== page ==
Sometimes in these kind of situations it helps to name the underlying emotions and motivations that are going on out loud. Something like: “Mom, I get that it’s probably difficult to have to get rides from your children. I can imagine how hard it is to lose an important part of your independence. But I really need to be able to drive without distractions like someone else trying to navigate.”

    Also, are there other areas you (or she) can find where she could become *more* independent? Maybe having more outlets for self-determination other than the car would help.

  7. boutet said:

    My mother used to kick me and my brother out of the car for “fighting” (he would hurt me and I would cry) and make us walk down the street behind the car. I might have been 7 at the time this started happening, maybe younger. This doesn’t contribute anything to the letter response, it just came back to me very strongly while reading the response.

    • marithlizard said:

      Many sympathies, boutet – I’m right there with you, remembering standing on the side of I-95 telling myself they would surely come back for me sooner or later. I still remember what a revelation it was when I realized in my mid-teens that I could just refuse to get out and she would back down eventually.

  8. charmed.omega said:

    Captain,
    I just want to join some of the other commenters in arguing that LW was not unreasonable to kick their unsafe-to-drive-with mother out of the car. I will trust that LW made a reasonable judgement call about how safe their mother would be, and there’s no reason to assume that vision too bad to drive equates with vision too bad to walk places. There are plenty of blind people who do walk places, plus it sounds from LW’s letter that their mother has some visual input (guessed from LW’s use of the term “legally blind”).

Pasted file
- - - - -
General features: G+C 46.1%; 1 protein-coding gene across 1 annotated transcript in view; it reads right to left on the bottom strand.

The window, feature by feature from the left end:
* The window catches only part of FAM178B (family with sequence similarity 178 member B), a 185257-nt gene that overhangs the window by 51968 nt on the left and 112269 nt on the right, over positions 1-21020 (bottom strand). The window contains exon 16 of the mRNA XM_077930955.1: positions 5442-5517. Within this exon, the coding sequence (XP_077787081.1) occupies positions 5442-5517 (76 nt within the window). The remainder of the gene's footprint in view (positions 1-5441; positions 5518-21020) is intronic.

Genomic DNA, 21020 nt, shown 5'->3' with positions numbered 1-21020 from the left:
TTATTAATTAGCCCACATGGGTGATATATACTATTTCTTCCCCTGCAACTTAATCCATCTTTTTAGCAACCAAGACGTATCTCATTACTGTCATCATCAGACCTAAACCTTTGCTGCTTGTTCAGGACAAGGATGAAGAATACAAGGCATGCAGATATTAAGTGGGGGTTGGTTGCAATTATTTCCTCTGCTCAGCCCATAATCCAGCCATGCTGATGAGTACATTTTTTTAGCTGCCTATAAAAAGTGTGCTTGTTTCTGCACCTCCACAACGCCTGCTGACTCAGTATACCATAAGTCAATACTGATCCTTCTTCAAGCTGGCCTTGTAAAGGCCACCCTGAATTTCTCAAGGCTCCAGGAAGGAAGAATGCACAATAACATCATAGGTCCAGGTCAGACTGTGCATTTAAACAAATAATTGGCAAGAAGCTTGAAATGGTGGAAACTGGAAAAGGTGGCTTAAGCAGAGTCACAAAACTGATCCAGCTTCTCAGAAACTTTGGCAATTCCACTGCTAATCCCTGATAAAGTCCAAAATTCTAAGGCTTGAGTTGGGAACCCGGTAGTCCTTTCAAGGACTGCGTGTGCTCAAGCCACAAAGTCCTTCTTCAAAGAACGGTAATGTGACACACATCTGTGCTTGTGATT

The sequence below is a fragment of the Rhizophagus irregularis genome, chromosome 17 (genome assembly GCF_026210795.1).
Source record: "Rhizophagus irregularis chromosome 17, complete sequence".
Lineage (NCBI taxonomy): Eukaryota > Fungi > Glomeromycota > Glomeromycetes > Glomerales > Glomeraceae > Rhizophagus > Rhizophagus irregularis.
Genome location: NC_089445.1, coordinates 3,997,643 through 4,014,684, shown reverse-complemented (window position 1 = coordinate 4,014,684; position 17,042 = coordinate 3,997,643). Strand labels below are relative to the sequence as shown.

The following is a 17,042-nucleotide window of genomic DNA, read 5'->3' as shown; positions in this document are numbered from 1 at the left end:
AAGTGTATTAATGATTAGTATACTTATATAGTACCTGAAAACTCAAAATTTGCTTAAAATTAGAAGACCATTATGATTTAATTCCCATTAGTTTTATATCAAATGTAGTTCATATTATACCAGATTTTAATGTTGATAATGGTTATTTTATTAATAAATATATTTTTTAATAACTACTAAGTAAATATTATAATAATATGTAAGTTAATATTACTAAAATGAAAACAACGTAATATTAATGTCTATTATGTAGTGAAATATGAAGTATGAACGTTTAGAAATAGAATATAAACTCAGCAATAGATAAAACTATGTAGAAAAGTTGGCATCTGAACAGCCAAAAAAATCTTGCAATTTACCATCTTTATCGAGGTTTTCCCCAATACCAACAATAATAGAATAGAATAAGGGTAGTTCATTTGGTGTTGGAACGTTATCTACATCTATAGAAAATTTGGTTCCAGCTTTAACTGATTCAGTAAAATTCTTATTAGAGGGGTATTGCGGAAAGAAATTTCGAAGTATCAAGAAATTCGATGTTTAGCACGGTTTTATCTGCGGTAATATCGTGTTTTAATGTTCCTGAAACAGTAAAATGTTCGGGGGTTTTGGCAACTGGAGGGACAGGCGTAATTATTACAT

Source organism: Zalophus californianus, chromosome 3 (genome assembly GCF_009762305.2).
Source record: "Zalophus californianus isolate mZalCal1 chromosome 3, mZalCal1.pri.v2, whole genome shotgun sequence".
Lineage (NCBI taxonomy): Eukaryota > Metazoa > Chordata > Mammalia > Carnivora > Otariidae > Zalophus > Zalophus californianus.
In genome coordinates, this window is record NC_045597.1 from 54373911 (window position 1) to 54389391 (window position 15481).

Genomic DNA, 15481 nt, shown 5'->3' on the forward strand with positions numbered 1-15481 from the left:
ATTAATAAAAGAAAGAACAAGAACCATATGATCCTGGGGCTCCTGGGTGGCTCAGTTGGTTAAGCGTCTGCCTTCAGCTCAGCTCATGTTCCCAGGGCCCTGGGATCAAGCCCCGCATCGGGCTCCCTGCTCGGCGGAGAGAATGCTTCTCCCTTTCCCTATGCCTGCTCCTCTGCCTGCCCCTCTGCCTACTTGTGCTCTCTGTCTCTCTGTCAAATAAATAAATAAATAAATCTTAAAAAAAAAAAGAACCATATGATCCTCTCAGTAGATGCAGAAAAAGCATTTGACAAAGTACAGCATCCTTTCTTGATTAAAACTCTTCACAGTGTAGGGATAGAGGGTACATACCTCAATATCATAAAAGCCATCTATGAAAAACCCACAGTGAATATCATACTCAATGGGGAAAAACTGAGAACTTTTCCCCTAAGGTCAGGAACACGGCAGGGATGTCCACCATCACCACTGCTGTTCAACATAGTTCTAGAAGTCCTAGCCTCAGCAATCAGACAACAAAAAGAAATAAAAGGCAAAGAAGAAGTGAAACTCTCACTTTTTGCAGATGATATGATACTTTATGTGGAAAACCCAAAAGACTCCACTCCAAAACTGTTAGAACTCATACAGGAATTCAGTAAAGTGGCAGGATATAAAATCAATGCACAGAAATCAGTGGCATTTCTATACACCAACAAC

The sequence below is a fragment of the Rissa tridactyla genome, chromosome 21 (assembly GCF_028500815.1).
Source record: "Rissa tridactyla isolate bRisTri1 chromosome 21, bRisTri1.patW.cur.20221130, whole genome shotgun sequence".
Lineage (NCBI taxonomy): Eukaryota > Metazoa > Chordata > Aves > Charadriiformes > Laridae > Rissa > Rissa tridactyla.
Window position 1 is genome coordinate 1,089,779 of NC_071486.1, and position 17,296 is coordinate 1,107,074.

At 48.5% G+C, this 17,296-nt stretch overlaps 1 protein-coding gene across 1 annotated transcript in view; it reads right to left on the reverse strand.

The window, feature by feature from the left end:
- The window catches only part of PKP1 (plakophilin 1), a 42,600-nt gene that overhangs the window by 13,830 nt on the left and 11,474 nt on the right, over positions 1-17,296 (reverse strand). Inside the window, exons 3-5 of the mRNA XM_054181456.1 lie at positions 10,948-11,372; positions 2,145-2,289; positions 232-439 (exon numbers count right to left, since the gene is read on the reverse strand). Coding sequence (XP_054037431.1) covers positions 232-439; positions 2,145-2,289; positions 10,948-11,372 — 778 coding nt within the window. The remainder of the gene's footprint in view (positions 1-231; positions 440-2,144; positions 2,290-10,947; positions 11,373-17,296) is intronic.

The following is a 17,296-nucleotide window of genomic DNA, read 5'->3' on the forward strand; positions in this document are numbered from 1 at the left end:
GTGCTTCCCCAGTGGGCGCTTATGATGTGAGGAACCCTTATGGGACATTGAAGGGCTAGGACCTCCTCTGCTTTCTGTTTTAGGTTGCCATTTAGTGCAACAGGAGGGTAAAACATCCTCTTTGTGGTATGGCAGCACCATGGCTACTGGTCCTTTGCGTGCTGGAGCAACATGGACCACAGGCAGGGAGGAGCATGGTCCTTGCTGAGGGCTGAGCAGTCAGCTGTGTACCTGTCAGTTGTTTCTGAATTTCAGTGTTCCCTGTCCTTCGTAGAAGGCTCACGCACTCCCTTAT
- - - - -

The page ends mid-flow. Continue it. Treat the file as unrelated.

• arkadyrose said:

      I concur – “legally blind” covers a surprisingly-broad spectrum of ability. My father is legally blind – this means he can’t drive any more, but he’s still perfectly capable of walking places by himself. He can cross a busy street just fine. I would suggest that not only did LW make a reasonable judgement call about how safe their mother would be, but that LW’s mother also made a perfectly reasonable judgement call based on her knowledge of her own ability to get herself home safely.

      • Yup, I wanted to make a similar comment. I have a friend who is legally blind in the sense that she cannot drive a vehicle, but she can see just fine for walking, cooking, reading (as long as the print isn’t tiny), and most other daily activities. But seriously, I knew her for a long time before I realized she was legally blind because you can’t tell from regular interactions that she has a sight impairment. That’s not to say her disability isn’t real or doesn’t affect her life, but, for example, it wasn’t in any way dangerous for her to walk home because of her vision. It’s totally possible that the LW’s mother’s condition is similar.

      • VG said:

        I thought the same thing. Also, the mother is an adult and very likely has a phone (not guaranteed, but most people do these days) and she could have called a cab or one of the LW’s siblings if she didn’t want to walk/didn’t feel safe walking.

      • LemonEucalyptus said:

        Yes, legally blind doesn’t necessarily mean totally blind. Here is a good website that discusses terms like legally blind and low vision: http://www.visionaware.org/info/your-eye-condition/eye-health/low-vision/low-vision-terms-and-descriptions/1235